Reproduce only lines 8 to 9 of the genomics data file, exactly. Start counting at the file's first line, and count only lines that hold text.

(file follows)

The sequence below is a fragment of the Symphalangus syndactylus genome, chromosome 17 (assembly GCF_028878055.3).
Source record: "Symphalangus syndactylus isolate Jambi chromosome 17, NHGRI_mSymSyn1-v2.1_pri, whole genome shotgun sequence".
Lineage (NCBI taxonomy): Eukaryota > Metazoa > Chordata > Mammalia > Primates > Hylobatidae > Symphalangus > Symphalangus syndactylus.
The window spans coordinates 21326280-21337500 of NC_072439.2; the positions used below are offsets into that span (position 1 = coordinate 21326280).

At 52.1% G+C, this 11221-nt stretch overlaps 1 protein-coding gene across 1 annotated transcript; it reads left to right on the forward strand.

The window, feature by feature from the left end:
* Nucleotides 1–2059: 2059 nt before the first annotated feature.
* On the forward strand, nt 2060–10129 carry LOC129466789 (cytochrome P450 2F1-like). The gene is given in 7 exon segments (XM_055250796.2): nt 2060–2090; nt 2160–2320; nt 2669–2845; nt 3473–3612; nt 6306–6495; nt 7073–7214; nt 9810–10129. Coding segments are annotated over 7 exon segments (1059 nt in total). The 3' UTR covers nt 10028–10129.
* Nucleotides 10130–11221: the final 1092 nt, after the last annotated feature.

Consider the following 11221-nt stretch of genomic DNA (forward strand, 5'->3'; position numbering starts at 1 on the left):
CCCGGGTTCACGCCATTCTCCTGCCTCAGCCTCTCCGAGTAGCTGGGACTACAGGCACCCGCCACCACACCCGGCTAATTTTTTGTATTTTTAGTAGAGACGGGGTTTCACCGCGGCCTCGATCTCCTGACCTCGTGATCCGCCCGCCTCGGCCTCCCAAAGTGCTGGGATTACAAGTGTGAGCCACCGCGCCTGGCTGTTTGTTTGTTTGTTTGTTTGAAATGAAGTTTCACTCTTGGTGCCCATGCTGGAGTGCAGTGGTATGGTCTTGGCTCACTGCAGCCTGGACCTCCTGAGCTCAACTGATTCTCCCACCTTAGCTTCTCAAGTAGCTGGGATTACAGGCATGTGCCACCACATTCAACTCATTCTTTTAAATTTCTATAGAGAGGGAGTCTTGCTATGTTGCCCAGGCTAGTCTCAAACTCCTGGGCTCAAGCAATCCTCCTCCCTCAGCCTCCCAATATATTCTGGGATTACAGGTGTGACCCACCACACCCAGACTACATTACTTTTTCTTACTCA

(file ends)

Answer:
* On the forward strand, nt 2060–10129 carry LOC129466789 (cytochrome P450 2F1-like). The gene is given in 7 exon segments (XM_055250796.2): nt 2060–2090; nt 2160–2320; nt 2669–2845; nt 3473–3612; nt 6306–6495; nt 7073–7214; nt 9810–10129. Coding segments are annotated over 7 exon segments (1059 nt in total). The 3' UTR covers nt 10028–10129.
* Nucleotides 10130–11221: the final 1092 nt, after the last annotated feature.